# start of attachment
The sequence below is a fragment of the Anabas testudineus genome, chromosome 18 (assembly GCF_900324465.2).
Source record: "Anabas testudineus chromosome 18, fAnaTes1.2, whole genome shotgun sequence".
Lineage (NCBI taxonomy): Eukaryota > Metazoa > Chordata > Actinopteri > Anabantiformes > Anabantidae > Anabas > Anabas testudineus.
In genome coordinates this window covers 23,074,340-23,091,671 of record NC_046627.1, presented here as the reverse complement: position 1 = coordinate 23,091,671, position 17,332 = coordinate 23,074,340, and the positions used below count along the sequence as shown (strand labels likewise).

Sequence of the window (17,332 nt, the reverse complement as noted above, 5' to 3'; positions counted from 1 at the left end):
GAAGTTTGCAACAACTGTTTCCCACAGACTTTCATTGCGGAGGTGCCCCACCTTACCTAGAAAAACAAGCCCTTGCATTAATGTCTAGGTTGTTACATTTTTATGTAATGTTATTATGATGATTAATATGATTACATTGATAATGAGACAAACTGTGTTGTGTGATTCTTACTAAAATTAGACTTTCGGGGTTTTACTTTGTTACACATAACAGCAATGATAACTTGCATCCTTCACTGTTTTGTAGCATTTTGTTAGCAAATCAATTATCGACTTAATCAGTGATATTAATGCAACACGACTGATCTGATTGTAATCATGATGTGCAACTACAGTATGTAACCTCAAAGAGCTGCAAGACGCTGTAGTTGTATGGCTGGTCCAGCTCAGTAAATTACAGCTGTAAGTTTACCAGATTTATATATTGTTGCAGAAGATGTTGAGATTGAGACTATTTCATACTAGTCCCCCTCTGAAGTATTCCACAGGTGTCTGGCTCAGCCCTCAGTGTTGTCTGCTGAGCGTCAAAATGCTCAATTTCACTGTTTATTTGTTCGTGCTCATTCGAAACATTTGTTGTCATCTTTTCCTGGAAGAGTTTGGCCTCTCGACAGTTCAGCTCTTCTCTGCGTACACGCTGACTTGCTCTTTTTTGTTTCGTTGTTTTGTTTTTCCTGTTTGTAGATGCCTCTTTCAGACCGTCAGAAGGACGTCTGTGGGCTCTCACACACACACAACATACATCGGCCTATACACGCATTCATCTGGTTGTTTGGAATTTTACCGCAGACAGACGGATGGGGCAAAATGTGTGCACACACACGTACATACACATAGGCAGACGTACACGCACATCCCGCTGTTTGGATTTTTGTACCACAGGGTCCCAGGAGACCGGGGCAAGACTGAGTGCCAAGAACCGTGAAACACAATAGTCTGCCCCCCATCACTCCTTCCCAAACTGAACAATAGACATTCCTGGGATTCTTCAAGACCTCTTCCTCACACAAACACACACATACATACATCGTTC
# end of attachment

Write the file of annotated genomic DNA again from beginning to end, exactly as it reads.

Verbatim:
The sequence below is a fragment of the Anabas testudineus genome, chromosome 18 (assembly GCF_900324465.2).
Source record: "Anabas testudineus chromosome 18, fAnaTes1.2, whole genome shotgun sequence".
Lineage (NCBI taxonomy): Eukaryota > Metazoa > Chordata > Actinopteri > Anabantiformes > Anabantidae > Anabas > Anabas testudineus.
In genome coordinates this window covers 23,074,340-23,091,671 of record NC_046627.1, presented here as the reverse complement: position 1 = coordinate 23,091,671, position 17,332 = coordinate 23,074,340, and the positions used below count along the sequence as shown (strand labels likewise).

Sequence of the window (17,332 nt, the reverse complement as noted above, 5' to 3'; positions counted from 1 at the left end):
GAAGTTTGCAACAACTGTTTCCCACAGACTTTCATTGCGGAGGTGCCCCACCTTACCTAGAAAAACAAGCCCTTGCATTAATGTCTAGGTTGTTACATTTTTATGTAATGTTATTATGATGATTAATATGATTACATTGATAATGAGACAAACTGTGTTGTGTGATTCTTACTAAAATTAGACTTTCGGGGTTTTACTTTGTTACACATAACAGCAATGATAACTTGCATCCTTCACTGTTTTGTAGCATTTTGTTAGCAAATCAATTATCGACTTAATCAGTGATATTAATGCAACACGACTGATCTGATTGTAATCATGATGTGCAACTACAGTATGTAACCTCAAAGAGCTGCAAGACGCTGTAGTTGTATGGCTGGTCCAGCTCAGTAAATTACAGCTGTAAGTTTACCAGATTTATATATTGTTGCAGAAGATGTTGAGATTGAGACTATTTCATACTAGTCCCCCTCTGAAGTATTCCACAGGTGTCTGGCTCAGCCCTCAGTGTTGTCTGCTGAGCGTCAAAATGCTCAATTTCACTGTTTATTTGTTCGTGCTCATTCGAAACATTTGTTGTCATCTTTTCCTGGAAGAGTTTGGCCTCTCGACAGTTCAGCTCTTCTCTGCGTACACGCTGACTTGCTCTTTTTTGTTTCGTTGTTTTGTTTTTCCTGTTTGTAGATGCCTCTTTCAGACCGTCAGAAGGACGTCTGTGGGCTCTCACACACACACAACATACATCGGCCTATACACGCATTCATCTGGTTGTTTGGAATTTTACCGCAGACAGACGGATGGGGCAAAATGTGTGCACACACACGTACATACACATAGGCAGACGTACACGCACATCCCGCTGTTTGGATTTTTGTACCACAGGGTCCCAGGAGACCGGGGCAAGACTGAGTGCCAAGAACCGTGAAACACAATAGTCTGCCCCCCATCACTCCTTCCCAAACTGAACAATAGACATTCCTGGGATTCTTCAAGACCTCTTCCTCACACAAACACACACATACATACATCGTTC